Ford Motor Co (NYSE:F) and the United Auto Workers union have reached tentative agreement on a new four-year labor contract, the union said Tuesday.
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No further details were disclosed, but the Detroit News said the deal will create or save 12,000 jobs, including 7,000 the company previously said it would create through next year.
The pact must be approved by the 41,000 Ford workers represented by the UAW.
The company and the union scheduled separate press conferences for later Tuesday.
Unlike General Motors Co and Chrysler, Ford did not undergo a federally funded bankruptcy and bailout in 2009, and Ford's UAW workers expected a richer deal than one ratified last week for 48,500 GM workers.
Union-represented workers at GM, who have not had a base pay increase since 2003, approved a deal that will create or save more than 6,000 U.S. factory jobs, raise wages for entry-level employees, and pay each worker at least $11,500 in bonuses over the four-year life of the pact.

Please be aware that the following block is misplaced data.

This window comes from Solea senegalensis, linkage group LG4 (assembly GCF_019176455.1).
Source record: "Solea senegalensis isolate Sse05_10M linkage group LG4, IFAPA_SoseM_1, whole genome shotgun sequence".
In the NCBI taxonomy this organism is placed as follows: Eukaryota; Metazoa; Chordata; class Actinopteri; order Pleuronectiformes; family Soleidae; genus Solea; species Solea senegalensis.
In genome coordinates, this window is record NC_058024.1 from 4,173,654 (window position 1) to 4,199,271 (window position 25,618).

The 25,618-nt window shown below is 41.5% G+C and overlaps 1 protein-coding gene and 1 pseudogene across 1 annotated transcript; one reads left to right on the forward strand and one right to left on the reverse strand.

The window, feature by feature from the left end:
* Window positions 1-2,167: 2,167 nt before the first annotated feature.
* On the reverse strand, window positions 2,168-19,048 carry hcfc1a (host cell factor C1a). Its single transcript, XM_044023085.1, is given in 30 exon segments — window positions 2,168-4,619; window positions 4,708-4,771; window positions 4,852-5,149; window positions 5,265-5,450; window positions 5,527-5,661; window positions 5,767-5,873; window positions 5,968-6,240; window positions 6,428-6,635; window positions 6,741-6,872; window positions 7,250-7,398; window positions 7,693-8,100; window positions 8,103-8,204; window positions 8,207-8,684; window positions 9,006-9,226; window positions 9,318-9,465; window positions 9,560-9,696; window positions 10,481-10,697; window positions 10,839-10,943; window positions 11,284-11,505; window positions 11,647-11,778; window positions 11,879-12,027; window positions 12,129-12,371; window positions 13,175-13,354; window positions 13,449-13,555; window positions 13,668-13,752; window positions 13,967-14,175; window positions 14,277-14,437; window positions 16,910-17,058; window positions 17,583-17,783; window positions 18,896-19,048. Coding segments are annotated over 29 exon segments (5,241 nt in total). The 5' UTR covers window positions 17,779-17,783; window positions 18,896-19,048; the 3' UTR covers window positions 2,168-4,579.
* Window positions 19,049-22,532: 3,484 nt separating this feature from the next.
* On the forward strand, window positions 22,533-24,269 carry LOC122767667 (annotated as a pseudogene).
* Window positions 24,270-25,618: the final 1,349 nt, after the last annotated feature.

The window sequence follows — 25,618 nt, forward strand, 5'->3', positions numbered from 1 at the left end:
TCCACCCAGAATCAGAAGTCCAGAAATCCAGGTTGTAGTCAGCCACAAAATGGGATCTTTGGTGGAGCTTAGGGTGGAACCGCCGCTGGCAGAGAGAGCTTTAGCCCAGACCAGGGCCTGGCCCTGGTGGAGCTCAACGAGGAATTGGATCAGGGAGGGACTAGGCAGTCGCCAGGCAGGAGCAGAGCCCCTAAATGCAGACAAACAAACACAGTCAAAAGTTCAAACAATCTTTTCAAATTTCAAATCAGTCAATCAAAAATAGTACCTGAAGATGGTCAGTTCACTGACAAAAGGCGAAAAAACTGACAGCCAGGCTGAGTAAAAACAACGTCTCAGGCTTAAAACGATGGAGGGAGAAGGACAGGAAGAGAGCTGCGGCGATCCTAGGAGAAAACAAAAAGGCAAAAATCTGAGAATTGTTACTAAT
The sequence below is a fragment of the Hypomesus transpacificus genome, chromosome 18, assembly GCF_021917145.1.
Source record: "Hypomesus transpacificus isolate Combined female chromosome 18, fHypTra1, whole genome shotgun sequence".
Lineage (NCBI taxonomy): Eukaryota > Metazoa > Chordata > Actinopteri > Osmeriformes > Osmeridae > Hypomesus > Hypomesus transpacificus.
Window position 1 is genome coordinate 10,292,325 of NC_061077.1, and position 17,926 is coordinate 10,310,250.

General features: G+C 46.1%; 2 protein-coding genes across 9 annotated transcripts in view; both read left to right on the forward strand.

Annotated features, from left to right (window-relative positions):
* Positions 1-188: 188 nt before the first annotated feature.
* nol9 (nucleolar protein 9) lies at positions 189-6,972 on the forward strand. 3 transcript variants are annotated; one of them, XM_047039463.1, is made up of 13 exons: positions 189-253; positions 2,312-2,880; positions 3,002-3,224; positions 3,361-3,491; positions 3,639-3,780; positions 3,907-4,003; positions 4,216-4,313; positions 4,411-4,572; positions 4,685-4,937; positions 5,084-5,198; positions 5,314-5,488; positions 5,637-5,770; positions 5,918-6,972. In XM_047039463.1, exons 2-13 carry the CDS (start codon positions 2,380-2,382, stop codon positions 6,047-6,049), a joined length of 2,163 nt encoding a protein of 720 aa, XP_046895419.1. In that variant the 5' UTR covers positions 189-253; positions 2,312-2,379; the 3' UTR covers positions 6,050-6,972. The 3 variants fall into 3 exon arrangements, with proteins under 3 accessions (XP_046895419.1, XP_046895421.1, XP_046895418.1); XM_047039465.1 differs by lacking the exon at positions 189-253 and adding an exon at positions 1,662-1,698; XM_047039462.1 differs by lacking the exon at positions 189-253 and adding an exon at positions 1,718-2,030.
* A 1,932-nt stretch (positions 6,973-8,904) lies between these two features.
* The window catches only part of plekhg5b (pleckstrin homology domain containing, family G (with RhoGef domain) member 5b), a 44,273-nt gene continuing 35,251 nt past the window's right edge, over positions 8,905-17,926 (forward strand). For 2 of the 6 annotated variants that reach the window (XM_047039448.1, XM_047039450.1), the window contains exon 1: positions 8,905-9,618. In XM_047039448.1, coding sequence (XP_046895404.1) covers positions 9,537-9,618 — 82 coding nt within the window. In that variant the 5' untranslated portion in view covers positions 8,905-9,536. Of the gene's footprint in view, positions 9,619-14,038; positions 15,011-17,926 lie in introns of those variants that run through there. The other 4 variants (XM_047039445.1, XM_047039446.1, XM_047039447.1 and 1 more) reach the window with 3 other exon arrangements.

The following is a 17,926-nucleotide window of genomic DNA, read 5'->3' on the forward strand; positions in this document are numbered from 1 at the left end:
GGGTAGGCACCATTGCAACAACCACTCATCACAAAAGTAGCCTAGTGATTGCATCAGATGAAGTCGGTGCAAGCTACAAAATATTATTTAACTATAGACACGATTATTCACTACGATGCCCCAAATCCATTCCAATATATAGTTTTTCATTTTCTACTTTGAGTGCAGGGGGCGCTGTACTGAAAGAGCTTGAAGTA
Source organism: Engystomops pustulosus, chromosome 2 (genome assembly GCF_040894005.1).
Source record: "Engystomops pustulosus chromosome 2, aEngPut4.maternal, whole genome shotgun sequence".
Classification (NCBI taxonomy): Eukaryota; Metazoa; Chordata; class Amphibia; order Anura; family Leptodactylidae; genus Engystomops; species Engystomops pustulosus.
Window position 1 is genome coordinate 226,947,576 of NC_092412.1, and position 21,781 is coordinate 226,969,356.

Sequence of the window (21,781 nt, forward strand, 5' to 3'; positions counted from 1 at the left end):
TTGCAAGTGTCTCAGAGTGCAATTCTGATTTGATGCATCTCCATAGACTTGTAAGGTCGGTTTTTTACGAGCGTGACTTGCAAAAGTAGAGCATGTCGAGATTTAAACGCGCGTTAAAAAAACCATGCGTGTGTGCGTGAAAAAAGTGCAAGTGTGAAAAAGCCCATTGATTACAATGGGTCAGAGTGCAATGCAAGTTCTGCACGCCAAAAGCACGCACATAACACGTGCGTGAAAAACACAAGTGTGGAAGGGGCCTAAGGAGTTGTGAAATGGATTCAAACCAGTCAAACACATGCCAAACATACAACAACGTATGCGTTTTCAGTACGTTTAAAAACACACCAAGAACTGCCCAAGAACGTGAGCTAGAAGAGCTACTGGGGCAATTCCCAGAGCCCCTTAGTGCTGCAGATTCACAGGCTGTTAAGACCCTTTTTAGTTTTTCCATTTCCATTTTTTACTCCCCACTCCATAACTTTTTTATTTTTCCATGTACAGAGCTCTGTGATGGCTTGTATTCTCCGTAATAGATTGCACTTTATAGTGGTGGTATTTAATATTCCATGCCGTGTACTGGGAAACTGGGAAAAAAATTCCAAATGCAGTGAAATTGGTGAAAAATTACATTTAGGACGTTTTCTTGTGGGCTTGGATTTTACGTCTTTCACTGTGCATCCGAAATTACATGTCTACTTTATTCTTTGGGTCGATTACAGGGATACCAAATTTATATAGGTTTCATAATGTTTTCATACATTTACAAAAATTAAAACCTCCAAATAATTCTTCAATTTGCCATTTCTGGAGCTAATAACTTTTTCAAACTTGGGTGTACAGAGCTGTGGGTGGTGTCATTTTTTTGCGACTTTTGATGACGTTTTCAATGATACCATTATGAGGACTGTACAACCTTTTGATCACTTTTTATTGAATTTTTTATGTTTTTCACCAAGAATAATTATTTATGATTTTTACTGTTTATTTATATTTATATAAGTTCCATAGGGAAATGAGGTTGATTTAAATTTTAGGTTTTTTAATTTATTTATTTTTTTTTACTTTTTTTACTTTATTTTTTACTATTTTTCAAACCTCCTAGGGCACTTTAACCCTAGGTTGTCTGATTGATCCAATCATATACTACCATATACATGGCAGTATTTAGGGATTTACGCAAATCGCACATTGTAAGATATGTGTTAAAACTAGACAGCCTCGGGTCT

GM said the pact would have minimal impact on its profits.
A deal at Ford will allow the UAW to focus on Chrysler Group LLC, the weakest of Detroit's three automakers and where analysts expects negotiations to be tougher.
Chrysler, majority-owned by Italian automaker Fiat SpA , has about 23,500 UAW-represented workers. Sergio Marchionne, chief executive of both Chrysler and Fiat, is under pressure to hold the line on costs, and a deal at Chrysler may be the most difficult for the UAW, analysts say.
The old contracts at all three automakers were to expire on Sept. 14 but were extended. Chrysler's contract was extended to Oct. 19.